To fix the dynamic range problems, we need to use levels and curves. First, use the levels tool to spread the histogram across the whole tonal range. Setting the black end to 17 and the white end to 230 achieves this but you can see that the histogram is still quite bunched in the middle and is very low for a long section on the right (indicating a general lack of highlights) and a shorter section on the left (a lack of very deep shadows). To alter the distribution of tones in the image, use the curves tool. This displays a graph, initially a straight line, where the left side represents the dark tones and the right side represents the light tones, as in the histogram. To make adjustments, click and drag the line with your mouse to change its shape. Raising a section of the line brightens that range of tones and lowering it darkens them. So, in this case, we want to raise the line quite a bit at the right and lower it a little on the left. Don't push things too far or the colours will start to look unnatural but make what adjustments you see fit.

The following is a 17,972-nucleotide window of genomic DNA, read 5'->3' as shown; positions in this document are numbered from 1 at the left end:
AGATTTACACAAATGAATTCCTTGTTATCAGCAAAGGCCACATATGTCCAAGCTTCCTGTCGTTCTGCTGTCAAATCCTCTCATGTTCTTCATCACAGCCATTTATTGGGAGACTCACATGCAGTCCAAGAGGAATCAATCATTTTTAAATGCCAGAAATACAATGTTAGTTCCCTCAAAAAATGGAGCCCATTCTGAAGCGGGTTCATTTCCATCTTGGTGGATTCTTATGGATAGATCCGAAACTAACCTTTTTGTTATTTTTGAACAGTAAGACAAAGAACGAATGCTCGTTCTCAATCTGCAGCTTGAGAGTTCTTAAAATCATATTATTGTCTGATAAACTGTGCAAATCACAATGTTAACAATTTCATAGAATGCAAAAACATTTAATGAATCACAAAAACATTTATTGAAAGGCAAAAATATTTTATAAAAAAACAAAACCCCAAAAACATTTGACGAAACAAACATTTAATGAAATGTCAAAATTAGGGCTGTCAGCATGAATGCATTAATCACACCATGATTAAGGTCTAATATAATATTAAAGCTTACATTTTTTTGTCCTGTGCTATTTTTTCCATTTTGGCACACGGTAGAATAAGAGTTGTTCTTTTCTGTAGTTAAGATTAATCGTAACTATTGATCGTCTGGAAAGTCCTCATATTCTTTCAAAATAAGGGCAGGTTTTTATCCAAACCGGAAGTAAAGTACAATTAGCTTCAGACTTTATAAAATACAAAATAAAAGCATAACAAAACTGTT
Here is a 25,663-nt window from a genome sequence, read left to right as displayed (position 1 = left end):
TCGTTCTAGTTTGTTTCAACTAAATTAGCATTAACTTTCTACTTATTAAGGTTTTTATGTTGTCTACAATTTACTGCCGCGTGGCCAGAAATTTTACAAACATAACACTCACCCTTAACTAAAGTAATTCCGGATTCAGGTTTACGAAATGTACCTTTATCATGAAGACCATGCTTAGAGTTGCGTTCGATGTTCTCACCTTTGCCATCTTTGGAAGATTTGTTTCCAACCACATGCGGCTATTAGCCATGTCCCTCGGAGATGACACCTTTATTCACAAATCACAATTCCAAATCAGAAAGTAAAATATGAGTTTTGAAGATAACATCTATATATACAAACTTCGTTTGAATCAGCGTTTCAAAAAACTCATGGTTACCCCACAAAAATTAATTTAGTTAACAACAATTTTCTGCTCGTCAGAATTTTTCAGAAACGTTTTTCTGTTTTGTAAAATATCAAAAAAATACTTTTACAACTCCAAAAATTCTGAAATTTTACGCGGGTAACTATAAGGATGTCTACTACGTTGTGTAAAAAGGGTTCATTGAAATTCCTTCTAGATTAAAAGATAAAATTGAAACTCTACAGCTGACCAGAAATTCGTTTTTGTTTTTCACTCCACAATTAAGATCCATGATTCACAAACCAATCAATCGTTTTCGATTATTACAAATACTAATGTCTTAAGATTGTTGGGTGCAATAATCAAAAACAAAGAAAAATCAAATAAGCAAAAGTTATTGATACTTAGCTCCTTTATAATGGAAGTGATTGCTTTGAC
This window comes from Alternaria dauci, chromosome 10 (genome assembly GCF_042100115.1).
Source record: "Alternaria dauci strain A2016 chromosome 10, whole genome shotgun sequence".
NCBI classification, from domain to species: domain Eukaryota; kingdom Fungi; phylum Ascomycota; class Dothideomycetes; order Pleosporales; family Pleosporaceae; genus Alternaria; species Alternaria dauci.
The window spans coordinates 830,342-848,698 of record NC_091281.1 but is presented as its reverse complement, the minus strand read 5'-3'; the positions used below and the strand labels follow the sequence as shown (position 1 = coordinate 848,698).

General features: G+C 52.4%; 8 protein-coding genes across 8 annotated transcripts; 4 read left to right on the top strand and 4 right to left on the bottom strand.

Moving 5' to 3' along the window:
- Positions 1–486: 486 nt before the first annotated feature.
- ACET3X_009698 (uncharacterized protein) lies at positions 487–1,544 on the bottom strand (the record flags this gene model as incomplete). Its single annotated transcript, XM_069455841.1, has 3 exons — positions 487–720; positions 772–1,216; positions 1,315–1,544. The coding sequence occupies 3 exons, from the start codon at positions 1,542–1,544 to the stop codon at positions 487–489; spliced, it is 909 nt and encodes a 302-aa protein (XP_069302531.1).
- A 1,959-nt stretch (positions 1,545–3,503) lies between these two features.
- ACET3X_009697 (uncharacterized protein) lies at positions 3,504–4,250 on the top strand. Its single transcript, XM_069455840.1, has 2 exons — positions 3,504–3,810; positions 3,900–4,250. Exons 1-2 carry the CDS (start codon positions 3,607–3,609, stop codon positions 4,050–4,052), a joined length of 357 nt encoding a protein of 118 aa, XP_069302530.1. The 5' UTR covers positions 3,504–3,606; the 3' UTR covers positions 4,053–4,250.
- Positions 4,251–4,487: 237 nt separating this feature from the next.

Finally, a couple of thoughts on the composition of the photo. There are a few things there that decrease the impact. It's good that you have the ball in the frame but it's quite a long way from the players, which suggests that you were late on the tackle, so to speak. It's also a shame that the players are angled away from you and that the red player has his arm in front of the other guy's face. Obviously, you can't control where the players are when the action happens but you will get better-looking shots from times when they're angled towards you and you can see their facial expressions.

Here are some of the possible causes of softness in photographs.